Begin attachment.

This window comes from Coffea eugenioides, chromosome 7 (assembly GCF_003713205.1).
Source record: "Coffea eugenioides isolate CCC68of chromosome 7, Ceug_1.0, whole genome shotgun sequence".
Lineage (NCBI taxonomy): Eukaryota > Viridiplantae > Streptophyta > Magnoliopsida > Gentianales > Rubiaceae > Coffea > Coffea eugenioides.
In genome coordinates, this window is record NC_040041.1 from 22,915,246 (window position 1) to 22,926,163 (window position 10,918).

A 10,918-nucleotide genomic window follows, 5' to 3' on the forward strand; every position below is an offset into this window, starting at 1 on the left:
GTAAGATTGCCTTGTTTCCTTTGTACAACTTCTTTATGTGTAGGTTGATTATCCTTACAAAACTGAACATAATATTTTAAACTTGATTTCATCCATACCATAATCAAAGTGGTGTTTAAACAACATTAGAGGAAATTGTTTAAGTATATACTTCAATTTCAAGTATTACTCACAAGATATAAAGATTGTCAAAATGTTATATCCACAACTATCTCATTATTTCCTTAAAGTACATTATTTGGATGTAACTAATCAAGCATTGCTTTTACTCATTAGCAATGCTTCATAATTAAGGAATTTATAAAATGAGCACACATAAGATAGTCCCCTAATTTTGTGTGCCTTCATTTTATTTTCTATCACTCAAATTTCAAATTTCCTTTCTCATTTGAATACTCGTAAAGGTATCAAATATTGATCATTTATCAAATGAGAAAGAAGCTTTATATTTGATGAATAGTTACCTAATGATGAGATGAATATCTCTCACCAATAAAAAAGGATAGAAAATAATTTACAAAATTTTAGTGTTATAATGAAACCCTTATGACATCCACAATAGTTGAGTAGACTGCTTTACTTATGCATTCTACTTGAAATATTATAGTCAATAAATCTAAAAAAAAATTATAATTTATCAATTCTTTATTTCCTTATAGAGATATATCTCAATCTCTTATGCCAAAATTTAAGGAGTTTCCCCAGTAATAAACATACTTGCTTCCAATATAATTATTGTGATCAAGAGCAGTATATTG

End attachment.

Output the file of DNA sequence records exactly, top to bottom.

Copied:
This window comes from Coffea eugenioides, chromosome 7 (assembly GCF_003713205.1).
Source record: "Coffea eugenioides isolate CCC68of chromosome 7, Ceug_1.0, whole genome shotgun sequence".
Lineage (NCBI taxonomy): Eukaryota > Viridiplantae > Streptophyta > Magnoliopsida > Gentianales > Rubiaceae > Coffea > Coffea eugenioides.
In genome coordinates, this window is record NC_040041.1 from 22,915,246 (window position 1) to 22,926,163 (window position 10,918).

A 10,918-nucleotide genomic window follows, 5' to 3' on the forward strand; every position below is an offset into this window, starting at 1 on the left:
GTAAGATTGCCTTGTTTCCTTTGTACAACTTCTTTATGTGTAGGTTGATTATCCTTACAAAACTGAACATAATATTTTAAACTTGATTTCATCCATACCATAATCAAAGTGGTGTTTAAACAACATTAGAGGAAATTGTTTAAGTATATACTTCAATTTCAAGTATTACTCACAAGATATAAAGATTGTCAAAATGTTATATCCACAACTATCTCATTATTTCCTTAAAGTACATTATTTGGATGTAACTAATCAAGCATTGCTTTTACTCATTAGCAATGCTTCATAATTAAGGAATTTATAAAATGAGCACACATAAGATAGTCCCCTAATTTTGTGTGCCTTCATTTTATTTTCTATCACTCAAATTTCAAATTTCCTTTCTCATTTGAATACTCGTAAAGGTATCAAATATTGATCATTTATCAAATGAGAAAGAAGCTTTATATTTGATGAATAGTTACCTAATGATGAGATGAATATCTCTCACCAATAAAAAAGGATAGAAAATAATTTACAAAATTTTAGTGTTATAATGAAACCCTTATGACATCCACAATAGTTGAGTAGACTGCTTTACTTATGCATTCTACTTGAAATATTATAGTCAATAAATCTAAAAAAAAATTATAATTTATCAATTCTTTATTTCCTTATAGAGATATATCTCAATCTCTTATGCCAAAATTTAAGGAGTTTCCCCAGTAATAAACATACTTGCTTCCAATATAATTATTGTGATCAAGAGCAGTATATTG